Because his pioneering Latin rock band shared his surname, it's easy to conflate Carlos Santana with Santana, especially since the guitarist functioned as the group's leader and spokesperson. Nevertheless, Carlos ventured outside of the confines of his namesake band to pursue adventurous collaborations with jazz musicians — his first non-band album, 1973's Love Devotion Surrender, was recorded with John McLaughlin and Mahavishnu Orchestra; his second was made with Alice Coltrane — in addition to smoother material, like the kind showcased on 1983's Havana Moon and 1987's Grammy-winning Blues for Salvador. Throughout these solo excursions, as well as his work with his band, one thing remained constant: Carlos' exceptional lead guitar work, characterized by its warm, saturated tone and fluid, lyrical phrasing.
Carlos Santana was born in Autlan de Navarro, Mexico on July 20 1947, learning to play violin when he was five, then picking up guitar three years later. His family migrated from his hometown to Tijuana, then moved to San Francisco in the early '60s; he joined his family in California a little after they made the journey north. As a teenager, he played guitar in rock & roll cover bands, gravitating toward blues by the mid-'60s.
Carlos formed the Santana Blues Band with guitarist keyboardist/singer Gregg Rolie in 1966. During the group's early days, the lineup was volatile, with the membership settling to Carlos, Rolie, bassist David Brown, drummer Bob "Doc" Livingston, and percussionist Marcus Malone in 1967, around which time the group lost the "Blues Band" from their name. Promoter Bill Graham discovered the band and booked Santana to play his Fillmore West on June 16, 1968. The band soon landed a deal with Columbia Records, which enlisted producer David Rubinson to capture the band playing the Fillmore West in December; these tapes were shelved until Columbia/Legacy issued them in 1997 as Live at the Fillmore 1968.
Prior to recording their first album in early 1969, Santana swapped Livingston and Malone for Michael Shrieve and Mike Carabello, adding percussionist Jose Chepito Areas as well. This incarnation recorded the group's eponymous debut, then set out on tour, where they had a career-making appearance at the Woodstock festival in August 1969. That was the same month Santana appeared in the record stores, and it was a swift success, climbing its way to number four on Billboard's album charts during the course of its two-year run on the charts. The album was assisted by Santana's show-stealing performance in 1970's Woodstock documentary and the single "Evil Ways," which peaked at number nine on Billboard's Hot 100 in 1970. In September of that year, Santana released Abraxas, which bested its predecessor: it peaked at number one, stayed on the charts for a year-and-a-half, and generated two major hits with "Black Magic Woman," which reached number four on Billboard, and "Oye Como Va," which peaked at 13.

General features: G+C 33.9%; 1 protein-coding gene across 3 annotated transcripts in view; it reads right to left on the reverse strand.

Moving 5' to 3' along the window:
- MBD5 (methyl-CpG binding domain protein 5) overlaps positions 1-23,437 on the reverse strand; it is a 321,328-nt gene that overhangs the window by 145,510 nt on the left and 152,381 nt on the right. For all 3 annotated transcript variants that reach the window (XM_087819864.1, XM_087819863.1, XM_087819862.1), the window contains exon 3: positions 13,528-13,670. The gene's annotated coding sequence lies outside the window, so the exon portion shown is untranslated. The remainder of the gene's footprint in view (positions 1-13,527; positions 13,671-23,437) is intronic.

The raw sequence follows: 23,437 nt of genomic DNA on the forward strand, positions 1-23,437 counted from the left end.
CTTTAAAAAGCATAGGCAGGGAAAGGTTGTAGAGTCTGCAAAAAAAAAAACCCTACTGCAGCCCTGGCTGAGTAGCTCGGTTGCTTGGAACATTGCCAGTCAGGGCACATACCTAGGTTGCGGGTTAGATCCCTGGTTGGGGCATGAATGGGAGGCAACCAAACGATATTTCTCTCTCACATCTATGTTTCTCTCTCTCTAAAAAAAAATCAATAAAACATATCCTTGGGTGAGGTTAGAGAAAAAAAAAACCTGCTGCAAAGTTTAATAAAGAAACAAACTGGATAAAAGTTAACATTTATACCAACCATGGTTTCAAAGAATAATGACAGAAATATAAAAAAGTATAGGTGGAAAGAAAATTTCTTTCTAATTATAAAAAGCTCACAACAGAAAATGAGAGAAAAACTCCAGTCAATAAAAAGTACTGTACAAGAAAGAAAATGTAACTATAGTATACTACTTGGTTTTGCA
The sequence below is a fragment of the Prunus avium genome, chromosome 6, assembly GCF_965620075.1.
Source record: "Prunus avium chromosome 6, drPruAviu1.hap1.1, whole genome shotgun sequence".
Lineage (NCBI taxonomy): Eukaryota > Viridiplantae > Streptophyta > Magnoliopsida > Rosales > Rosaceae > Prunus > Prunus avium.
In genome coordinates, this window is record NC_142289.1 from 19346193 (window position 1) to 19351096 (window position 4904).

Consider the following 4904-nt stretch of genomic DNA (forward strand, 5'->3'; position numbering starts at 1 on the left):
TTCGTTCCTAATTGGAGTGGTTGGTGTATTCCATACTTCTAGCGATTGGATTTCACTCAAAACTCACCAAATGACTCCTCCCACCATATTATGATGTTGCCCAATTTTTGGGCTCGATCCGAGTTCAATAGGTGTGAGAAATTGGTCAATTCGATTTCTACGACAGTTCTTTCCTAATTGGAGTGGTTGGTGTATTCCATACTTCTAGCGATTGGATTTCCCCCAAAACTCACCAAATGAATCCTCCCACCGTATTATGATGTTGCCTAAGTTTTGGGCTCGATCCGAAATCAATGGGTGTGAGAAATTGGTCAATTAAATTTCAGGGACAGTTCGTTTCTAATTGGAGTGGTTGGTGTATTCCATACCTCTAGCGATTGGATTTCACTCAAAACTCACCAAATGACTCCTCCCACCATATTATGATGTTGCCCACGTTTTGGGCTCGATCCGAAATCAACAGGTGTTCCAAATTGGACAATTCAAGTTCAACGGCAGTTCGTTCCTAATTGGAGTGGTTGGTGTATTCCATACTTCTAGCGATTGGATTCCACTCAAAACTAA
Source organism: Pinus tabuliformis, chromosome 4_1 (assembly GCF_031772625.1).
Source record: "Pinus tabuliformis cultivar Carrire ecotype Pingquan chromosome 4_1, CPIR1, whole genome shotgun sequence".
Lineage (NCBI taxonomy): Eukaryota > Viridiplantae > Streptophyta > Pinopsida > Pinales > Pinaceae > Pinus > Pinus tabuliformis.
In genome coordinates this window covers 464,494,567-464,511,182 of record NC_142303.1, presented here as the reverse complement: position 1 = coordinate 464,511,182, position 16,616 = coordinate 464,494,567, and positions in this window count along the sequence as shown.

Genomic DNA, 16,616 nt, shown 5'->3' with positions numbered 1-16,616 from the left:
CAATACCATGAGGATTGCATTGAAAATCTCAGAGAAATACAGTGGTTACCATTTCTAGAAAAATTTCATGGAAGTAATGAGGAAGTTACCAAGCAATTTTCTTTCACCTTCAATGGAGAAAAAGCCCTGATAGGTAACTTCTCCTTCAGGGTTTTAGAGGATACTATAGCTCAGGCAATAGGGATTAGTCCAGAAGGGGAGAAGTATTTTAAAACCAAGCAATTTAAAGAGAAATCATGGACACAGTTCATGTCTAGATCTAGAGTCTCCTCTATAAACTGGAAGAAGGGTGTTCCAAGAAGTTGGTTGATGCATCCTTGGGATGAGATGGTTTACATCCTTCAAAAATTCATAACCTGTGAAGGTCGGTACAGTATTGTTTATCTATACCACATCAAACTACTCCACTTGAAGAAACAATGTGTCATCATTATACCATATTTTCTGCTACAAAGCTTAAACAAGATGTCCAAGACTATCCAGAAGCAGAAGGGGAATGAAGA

The ranks of Santana expanded on 1971's Santana (commonly called Santana III) with guitarist Neil Schon joining the fold and percussionist Coke Escovedo replacing an ailing Jose Chepito Areas. Santana III became the third successive smash for the band, peaking at number one and generating a big hit with "Everybody's Everything," which reached number 12 on Billboard's Hot 100.
Santana III marked the end of the classic lineup of the band. Upon the conclusion of its supporting tour, the band broke up, with Carlos retaining the rights to the band name. He'd soon assemble a different version of the band featuring Rolie, Schon, and Areas, debuting this lineup on Caravanserai, a 1972 album that found the guitarist pushing forward into jazz. Although the album peaked at eight on Billboard and earned a Grammy nomination for Best Pop Instrumental Performance with Vocal Coloring, it slowed the band's commercial momentum, which did nothing to deter the guitarist's appetite for musical exploration. Soon, Carlos started dividing his time between his band and solo projects. First came Carlos Santana & Buddy Miles: Live!, an LP that captured performances from their joint tour of December 1971-April 1972. Next, he teamed with guitarist John McLaughlin and his fusion band the Mahavishnu Orchestra to record 1973's Love Devotion Surrender. This album was informed by Carlos' increased interest in spirituality. McLaughlin introduced him to his guru Sri Chinmoy and he soon became a disciple, adopting the name Devadip — meaning "the lamp, light and eye of God" — in the process. Along these lines, Carlos teamed with Alice Coltrane in 1974 for Illuminations, a jazz-fusion duet album. That same year, the Santana band released the triple-live album Lotus, recorded in Japan; over the years, its reputation grew, and it would eventually be reissued by Columbia/Legacy in a "complete edition" in 2017.